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I have a mechanism for generating profile data of a couple of different types. Are there any tools that will import profile data from external sources and produce useful interactive visualizations? It seems like there are many profiling tools out there that all implement their own rendering engines, but there really isn't much difference between the raw data that is driving them.

So far, I just mimicked gprof's text output, which is more useful than people give it credit for. But that isn't saying much.

Examples: xperf for Windows, Shark for Mac (though I haven't used it), SpeedTracer for Google Chrome, oprofileui, and many others.

gprof2dot is an example of what I'm looking for, in that it accepts output from multiple profile data generators, but (1) I don't find its output terribly useful, especially on large profiles; and (2) optimally, I would like an interactive web-based UI.

Better yet, is there a standard format for profile data that I can use to feed multiple tools?

To start with, I have basic dynamic callgraph data with wallclock timings and call counts, but I would also like to substitute CPU counters, cache miss counts, page fault counts, etc. for the timing information. I would also like to mix together profile data from multiple sources (eg separate profile data from C++ and script profiling tools, related via timestamps or explicit markers.)

Update: I looked a bit further into SpeedTracer. It defines an import/export format for its data. So if nothing else, I can serialize into that format and load my data into SpeedTracer. I'm not crazy about being bonded to Chrome and GWT, but it's a good start.

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3 Answers 3

Have you considered just exporting from tools and importing to a reporting system with drilldown like SSRS? This can even be automated with not much fuss...

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That is very much the sort of thing I'm talking about, although I would like something already tailored to performance analysis. An OLAP tool would make a fine backend, but I'm looking for more of an existing frontent to reuse. – sfink Jul 8 '10 at 6:05
I'd be surprised if you find anything which is a general-purpose front-end. It sounds like something which there isn't much demand for, and I'd expect where there is demand, scripting something custom isn't too much of a burden to justify a reasonable market for such tooling. – codekaizen Jul 8 '10 at 6:41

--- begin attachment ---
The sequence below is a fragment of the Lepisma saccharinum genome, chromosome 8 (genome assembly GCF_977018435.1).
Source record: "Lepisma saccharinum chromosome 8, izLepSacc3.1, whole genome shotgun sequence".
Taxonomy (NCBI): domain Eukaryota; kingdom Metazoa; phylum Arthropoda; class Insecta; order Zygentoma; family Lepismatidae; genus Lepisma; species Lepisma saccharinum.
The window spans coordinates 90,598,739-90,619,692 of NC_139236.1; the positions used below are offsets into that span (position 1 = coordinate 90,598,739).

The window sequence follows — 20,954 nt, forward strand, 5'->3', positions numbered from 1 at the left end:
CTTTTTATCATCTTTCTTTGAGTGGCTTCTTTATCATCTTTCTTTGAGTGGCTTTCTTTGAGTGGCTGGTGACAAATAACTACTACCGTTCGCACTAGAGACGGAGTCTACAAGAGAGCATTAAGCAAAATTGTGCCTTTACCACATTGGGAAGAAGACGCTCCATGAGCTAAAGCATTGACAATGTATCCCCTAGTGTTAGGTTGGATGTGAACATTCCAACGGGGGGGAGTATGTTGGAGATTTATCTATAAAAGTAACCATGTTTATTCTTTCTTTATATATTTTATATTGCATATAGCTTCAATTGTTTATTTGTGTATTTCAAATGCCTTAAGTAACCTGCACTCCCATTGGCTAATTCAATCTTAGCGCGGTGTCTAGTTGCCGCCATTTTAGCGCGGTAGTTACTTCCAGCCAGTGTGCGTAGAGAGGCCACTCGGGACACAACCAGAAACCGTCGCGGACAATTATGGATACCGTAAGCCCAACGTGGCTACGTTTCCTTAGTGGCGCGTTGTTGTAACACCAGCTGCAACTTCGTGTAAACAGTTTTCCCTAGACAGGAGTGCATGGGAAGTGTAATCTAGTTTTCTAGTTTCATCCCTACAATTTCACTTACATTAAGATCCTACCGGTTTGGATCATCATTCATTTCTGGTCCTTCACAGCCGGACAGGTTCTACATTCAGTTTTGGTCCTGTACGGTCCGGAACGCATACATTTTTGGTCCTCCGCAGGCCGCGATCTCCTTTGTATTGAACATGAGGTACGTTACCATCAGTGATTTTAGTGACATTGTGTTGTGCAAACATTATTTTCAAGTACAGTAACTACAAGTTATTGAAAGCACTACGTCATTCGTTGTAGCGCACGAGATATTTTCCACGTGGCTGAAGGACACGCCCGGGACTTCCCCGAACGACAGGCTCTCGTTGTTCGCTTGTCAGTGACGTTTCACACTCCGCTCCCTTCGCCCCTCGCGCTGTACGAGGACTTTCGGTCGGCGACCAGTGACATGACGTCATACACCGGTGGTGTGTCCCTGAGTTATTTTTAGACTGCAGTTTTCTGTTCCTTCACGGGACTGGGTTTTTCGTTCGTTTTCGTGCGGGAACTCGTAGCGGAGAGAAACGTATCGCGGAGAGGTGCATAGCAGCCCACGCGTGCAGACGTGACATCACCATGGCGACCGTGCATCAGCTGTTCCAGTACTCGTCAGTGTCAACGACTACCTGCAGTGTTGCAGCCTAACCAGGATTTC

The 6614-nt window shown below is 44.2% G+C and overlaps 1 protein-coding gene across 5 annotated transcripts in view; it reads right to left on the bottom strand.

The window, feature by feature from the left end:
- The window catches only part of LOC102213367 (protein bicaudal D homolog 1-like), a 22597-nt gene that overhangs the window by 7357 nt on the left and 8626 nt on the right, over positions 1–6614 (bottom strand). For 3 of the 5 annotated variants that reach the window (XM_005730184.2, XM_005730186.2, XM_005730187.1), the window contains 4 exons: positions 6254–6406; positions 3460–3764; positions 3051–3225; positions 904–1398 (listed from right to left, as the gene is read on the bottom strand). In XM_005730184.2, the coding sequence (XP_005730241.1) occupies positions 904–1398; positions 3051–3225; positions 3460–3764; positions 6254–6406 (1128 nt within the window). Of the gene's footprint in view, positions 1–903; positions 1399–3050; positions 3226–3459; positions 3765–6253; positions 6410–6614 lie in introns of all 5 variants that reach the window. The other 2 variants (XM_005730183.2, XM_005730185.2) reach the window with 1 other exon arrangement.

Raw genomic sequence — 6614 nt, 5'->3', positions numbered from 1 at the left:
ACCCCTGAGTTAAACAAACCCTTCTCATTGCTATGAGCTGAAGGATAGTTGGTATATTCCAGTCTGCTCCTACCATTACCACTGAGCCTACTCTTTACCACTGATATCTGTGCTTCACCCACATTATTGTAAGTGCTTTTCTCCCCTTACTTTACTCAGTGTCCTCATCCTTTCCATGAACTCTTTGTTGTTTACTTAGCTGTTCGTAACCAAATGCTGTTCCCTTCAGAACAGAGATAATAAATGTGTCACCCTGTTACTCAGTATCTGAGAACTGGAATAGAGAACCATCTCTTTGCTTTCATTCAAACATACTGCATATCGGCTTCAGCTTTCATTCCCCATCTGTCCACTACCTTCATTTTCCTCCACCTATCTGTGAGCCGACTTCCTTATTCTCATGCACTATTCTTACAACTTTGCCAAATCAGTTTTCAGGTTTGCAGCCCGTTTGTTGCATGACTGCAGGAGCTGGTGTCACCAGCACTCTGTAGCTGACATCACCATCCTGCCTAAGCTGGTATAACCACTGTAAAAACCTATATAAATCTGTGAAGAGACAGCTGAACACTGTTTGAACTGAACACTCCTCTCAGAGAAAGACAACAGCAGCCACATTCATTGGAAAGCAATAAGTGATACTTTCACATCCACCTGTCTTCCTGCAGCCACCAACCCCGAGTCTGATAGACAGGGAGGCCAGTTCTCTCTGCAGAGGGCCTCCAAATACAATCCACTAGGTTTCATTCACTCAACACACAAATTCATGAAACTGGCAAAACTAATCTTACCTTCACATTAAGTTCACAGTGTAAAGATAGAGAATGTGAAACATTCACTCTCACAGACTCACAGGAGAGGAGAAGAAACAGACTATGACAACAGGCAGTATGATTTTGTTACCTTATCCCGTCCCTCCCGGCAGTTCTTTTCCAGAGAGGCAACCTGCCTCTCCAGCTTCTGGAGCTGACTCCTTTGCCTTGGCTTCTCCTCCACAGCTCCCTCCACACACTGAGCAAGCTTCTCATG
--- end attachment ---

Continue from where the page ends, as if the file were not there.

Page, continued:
Huh? Not much demand? This would be useful to any project that cares about performance and is willing to define an application-aware set of significant performance events. Anyone who adds dtrace probes is certainly in that category, but that's just getting started. And if all you want is gprof-like output, then sure, it's a small matter of scripting. But to be truly useful, you want interactive waterfall charts, time charts, filterable call graphs, heat maps, etc. Those require more than a little bit of custom scripting. – sfink Jul 8 '10 at 7:13
I'm not saying there isn't demand, I'm saying there's not enough to justify the expense of building a standard for, and then retrofit all perf tools to conform to. – codekaizen Jul 8 '10 at 7:17
Just reread your comment and noticed the "...justify a reasonable market...." Ah yes, perhaps I should have mentioned that I'm looking for something open source so I can hack it into something that fits my specific application. I agree that it's a poor fit for a proprietary solution. Bundling the data generation and the analysis makes far more sense in that world. – sfink Jul 8 '10 at 7:20

If you are willing to spend some money Tableau and Spotfire are two options. For something open source, you might be able to hack Geovista. These are all general visualization platforms, not specific to profiling. Of course, you could also use Excel.

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Spotfire just announced a free one-year trial of their main visualization tool with free publishing to the Web - search on Silver Spotfire

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